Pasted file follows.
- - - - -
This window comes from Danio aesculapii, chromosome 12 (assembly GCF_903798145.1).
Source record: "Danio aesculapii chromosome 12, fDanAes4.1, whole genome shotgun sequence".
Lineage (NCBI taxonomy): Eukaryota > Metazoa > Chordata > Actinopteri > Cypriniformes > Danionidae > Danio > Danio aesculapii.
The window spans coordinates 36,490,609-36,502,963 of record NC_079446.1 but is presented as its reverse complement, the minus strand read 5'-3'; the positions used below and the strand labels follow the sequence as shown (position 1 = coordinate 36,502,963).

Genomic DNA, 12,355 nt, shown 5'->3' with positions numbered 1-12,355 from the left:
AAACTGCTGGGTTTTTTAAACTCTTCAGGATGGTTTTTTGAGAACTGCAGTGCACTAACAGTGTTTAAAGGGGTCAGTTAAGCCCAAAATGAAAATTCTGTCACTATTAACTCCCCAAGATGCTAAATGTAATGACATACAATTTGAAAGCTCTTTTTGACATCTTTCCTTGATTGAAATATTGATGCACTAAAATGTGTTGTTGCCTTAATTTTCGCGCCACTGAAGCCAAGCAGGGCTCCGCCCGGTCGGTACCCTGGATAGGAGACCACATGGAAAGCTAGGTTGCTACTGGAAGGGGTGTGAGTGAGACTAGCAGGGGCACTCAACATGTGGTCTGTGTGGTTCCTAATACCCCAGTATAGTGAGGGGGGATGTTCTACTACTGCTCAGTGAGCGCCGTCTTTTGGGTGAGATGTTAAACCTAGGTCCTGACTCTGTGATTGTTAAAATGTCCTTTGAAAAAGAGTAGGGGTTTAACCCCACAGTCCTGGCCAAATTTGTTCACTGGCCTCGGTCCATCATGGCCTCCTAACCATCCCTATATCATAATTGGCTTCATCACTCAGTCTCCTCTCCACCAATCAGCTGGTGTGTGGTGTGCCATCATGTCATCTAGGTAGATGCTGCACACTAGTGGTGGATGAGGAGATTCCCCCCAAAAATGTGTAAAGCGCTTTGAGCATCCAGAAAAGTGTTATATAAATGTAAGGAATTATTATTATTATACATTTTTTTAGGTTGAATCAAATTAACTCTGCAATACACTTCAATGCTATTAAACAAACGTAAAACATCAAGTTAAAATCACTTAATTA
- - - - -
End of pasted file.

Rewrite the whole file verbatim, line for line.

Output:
This window comes from Danio aesculapii, chromosome 12 (assembly GCF_903798145.1).
Source record: "Danio aesculapii chromosome 12, fDanAes4.1, whole genome shotgun sequence".
Lineage (NCBI taxonomy): Eukaryota > Metazoa > Chordata > Actinopteri > Cypriniformes > Danionidae > Danio > Danio aesculapii.
The window spans coordinates 36,490,609-36,502,963 of record NC_079446.1 but is presented as its reverse complement, the minus strand read 5'-3'; the positions used below and the strand labels follow the sequence as shown (position 1 = coordinate 36,502,963).

Genomic DNA, 12,355 nt, shown 5'->3' with positions numbered 1-12,355 from the left:
AAACTGCTGGGTTTTTTAAACTCTTCAGGATGGTTTTTTGAGAACTGCAGTGCACTAACAGTGTTTAAAGGGGTCAGTTAAGCCCAAAATGAAAATTCTGTCACTATTAACTCCCCAAGATGCTAAATGTAATGACATACAATTTGAAAGCTCTTTTTGACATCTTTCCTTGATTGAAATATTGATGCACTAAAATGTGTTGTTGCCTTAATTTTCGCGCCACTGAAGCCAAGCAGGGCTCCGCCCGGTCGGTACCCTGGATAGGAGACCACATGGAAAGCTAGGTTGCTACTGGAAGGGGTGTGAGTGAGACTAGCAGGGGCACTCAACATGTGGTCTGTGTGGTTCCTAATACCCCAGTATAGTGAGGGGGGATGTTCTACTACTGCTCAGTGAGCGCCGTCTTTTGGGTGAGATGTTAAACCTAGGTCCTGACTCTGTGATTGTTAAAATGTCCTTTGAAAAAGAGTAGGGGTTTAACCCCACAGTCCTGGCCAAATTTGTTCACTGGCCTCGGTCCATCATGGCCTCCTAACCATCCCTATATCATAATTGGCTTCATCACTCAGTCTCCTCTCCACCAATCAGCTGGTGTGTGGTGTGCCATCATGTCATCTAGGTAGATGCTGCACACTAGTGGTGGATGAGGAGATTCCCCCCAAAAATGTGTAAAGCGCTTTGAGCATCCAGAAAAGTGTTATATAAATGTAAGGAATTATTATTATTATACATTTTTTTAGGTTGAATCAAATTAACTCTGCAATACACTTCAATGCTATTAAACAAACGTAAAACATCAAGTTAAAATCACTTAATTA